Last year on March 8, many women did … nothing, for once. To prove the importance of women’s contributions to the world, women across the globe (including we here at the Cut) went on strike for A Day Without Women. Organized by the people behind the Women’s March, the strike was scheduled for March 8, International Women’s Day. Now, a year later, it’s time to pick up our protest signs once again. Here is what we know about the day and its events so far.
Save the Date: March 8
International Women’s Day will be on Thursday, March 8, this year, so get your empowerment Instagrams ready.
This year, the women behind International Women’s Day are asking you to #PressForProgress. This means fighting back against gender parity in any way possible. The IWD website includes examples of ways women can press for progress like, “challenge stereotypes and bias,” “forge positive visibility of women,” and “influence others’ beliefs/actions.”
The History of IWD
According to BBC, in 1908 15,000 women marched in NYC in demand of better work hours and pay, as well as the right to vote. The Socialist Party of America announced the first National Women’s Day a year later. Then, in 1910, Clara Zetkin offered up the idea of an international women’s day at an International Conference of Working Women in Copenhagen, where the suggestion was unanimously agreed upon. Despite that date, the centenary of IWD was celebrated in 2011, making this year’s International Women’s Day technically the 107th.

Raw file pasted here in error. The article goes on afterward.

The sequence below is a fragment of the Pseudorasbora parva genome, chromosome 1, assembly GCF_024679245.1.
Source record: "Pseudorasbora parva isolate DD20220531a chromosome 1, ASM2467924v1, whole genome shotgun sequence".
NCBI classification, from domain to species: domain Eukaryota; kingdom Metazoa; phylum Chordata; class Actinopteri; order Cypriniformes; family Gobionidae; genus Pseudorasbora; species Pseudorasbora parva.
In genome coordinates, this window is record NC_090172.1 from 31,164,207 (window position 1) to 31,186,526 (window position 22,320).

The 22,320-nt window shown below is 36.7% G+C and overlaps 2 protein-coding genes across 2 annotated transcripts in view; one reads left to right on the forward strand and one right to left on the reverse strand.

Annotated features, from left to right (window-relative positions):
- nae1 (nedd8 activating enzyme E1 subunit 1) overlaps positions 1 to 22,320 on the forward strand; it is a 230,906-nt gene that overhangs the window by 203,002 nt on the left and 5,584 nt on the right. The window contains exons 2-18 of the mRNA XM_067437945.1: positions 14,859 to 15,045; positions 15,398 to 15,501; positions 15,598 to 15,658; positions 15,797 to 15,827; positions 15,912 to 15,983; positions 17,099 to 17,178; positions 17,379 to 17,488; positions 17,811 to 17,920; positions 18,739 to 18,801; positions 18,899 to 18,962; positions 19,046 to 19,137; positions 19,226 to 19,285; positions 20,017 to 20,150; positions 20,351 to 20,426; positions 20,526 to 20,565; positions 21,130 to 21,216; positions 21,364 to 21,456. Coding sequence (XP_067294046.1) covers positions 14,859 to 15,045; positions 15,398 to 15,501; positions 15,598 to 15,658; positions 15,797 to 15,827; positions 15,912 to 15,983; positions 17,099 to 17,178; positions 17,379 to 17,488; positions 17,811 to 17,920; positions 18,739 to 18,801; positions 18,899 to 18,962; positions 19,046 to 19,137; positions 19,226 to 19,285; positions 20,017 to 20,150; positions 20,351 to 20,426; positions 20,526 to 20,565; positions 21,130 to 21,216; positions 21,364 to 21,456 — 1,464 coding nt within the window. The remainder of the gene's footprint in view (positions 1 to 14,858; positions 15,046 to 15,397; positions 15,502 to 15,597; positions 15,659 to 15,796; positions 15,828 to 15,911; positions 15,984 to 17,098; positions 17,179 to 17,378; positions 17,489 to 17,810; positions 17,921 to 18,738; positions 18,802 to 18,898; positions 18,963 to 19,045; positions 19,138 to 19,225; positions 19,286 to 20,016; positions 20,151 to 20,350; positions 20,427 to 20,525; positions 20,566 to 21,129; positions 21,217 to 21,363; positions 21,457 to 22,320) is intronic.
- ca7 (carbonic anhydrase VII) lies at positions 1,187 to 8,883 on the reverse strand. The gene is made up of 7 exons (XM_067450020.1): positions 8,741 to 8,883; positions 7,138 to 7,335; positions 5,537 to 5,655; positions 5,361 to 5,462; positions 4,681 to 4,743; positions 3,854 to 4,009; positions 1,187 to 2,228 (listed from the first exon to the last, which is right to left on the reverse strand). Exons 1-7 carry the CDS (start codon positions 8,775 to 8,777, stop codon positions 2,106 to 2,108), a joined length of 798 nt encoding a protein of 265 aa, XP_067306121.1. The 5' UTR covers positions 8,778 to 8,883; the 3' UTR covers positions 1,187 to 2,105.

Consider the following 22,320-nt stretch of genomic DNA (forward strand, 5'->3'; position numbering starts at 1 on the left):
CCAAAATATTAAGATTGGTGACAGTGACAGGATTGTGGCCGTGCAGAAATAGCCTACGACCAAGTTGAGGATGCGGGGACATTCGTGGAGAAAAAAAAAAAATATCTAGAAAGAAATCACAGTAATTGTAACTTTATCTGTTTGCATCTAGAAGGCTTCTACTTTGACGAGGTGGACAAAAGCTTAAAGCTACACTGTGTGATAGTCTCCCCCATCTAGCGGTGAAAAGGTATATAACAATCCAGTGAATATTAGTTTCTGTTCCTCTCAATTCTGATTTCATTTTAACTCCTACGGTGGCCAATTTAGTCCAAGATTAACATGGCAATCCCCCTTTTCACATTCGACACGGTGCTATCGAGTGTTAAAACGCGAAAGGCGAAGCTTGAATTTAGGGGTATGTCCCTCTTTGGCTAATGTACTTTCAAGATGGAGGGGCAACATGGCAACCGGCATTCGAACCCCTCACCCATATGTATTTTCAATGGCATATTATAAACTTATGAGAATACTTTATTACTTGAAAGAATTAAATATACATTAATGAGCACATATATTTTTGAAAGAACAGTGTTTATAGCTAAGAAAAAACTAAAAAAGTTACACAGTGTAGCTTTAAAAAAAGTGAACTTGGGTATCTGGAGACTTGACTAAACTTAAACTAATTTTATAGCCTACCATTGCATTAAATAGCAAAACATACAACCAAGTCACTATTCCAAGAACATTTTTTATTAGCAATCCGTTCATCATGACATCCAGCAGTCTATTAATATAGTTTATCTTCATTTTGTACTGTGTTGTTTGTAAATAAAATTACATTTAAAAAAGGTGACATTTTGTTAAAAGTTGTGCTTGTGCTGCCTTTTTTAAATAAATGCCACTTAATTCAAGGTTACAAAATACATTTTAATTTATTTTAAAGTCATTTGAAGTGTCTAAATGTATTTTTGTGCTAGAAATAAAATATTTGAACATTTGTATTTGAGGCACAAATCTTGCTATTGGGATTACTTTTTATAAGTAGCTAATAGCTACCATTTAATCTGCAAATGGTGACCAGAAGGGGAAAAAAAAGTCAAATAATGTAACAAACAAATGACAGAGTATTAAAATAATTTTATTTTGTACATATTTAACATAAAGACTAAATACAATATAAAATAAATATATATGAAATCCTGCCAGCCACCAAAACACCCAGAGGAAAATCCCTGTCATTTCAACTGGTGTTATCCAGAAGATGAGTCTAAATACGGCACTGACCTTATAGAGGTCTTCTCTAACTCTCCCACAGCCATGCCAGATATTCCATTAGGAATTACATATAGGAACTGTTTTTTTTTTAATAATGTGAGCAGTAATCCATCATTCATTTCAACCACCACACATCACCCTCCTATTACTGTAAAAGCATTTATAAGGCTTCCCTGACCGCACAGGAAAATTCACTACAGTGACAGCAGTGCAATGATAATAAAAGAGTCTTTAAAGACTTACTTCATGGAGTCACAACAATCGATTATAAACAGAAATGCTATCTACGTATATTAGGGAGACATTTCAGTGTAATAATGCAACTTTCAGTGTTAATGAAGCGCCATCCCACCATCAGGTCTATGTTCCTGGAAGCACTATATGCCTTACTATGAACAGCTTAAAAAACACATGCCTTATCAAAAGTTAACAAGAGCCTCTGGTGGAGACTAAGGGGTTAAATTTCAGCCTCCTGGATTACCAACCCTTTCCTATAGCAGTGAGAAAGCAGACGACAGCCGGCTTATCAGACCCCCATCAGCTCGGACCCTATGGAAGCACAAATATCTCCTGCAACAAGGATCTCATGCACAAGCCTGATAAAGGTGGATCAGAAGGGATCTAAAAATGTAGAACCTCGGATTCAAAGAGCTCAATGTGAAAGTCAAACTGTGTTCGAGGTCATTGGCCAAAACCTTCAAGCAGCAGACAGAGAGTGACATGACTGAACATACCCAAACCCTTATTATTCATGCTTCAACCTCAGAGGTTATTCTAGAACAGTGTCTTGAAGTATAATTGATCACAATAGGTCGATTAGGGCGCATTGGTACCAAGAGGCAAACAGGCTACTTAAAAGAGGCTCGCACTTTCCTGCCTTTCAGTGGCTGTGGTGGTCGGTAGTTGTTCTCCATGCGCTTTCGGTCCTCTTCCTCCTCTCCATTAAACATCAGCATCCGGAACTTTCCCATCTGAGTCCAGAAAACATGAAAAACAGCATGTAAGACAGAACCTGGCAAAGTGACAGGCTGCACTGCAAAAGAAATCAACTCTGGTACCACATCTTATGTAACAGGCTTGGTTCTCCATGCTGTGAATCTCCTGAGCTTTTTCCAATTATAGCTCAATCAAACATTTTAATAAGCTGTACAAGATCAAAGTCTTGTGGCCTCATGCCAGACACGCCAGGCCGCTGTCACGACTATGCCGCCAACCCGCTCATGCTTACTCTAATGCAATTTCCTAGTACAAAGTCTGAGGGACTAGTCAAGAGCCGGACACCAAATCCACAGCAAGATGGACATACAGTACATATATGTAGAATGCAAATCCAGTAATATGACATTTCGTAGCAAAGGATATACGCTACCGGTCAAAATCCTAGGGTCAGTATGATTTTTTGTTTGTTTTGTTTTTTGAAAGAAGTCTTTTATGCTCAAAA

In 1975, the United Nations got involved, making the day official. The first theme for IWD, “Celebrating the Past, Planning for the Future” came in 1996.
How to Participate
Since IWD lands on a Thursday this year, many marches and events are taking place the weekend before so working women can participate. Here are some of the events happening around the world. You can check out IWD’s event page to see what’s going on near you.
The International Women’s Strike will take place on March 8. According to the Facebook event, the march is organized by “a coalition representing dozens of grassroots groups and labor organizations. The rally will begin at 4 p.m. in Washington Square Park and participants will make their way to Zuccotti park, stopping along the way for performances in front of the Triangle Shirtwaist Factory, the Varick Street Immigration Detention Center, Stonewall, City Hall, the African Burial Ground, and the former slave market.
Los Angeles will be celebrating IWD early with the International Women’s Day March and Rally on Saturday, March 3. The event, which boasts the slogan, “Uprising: Forward to a Feminist Future,” will begin at the Metropolitan Detention Center at 12 p.m., and make its way to City Hall.
The U.S. Chamber of Commerce Foundation and the U.S. Department of State is hosting an International Women’s Day Forum from March 6–7 at the U.S. Chamber of Commerce. The event, “Partner with Purpose: Business for Gender Equality,” will gather the “business community, civil society, and government representatives to advance women’s empowerment around the globe,” according to the website.
London’s IWD march will take place on March 4 from 12–3:30. The #March4Women will begin at Millbank, London, and will celebrate the 100-year anniversary of British women gaining the right to vote.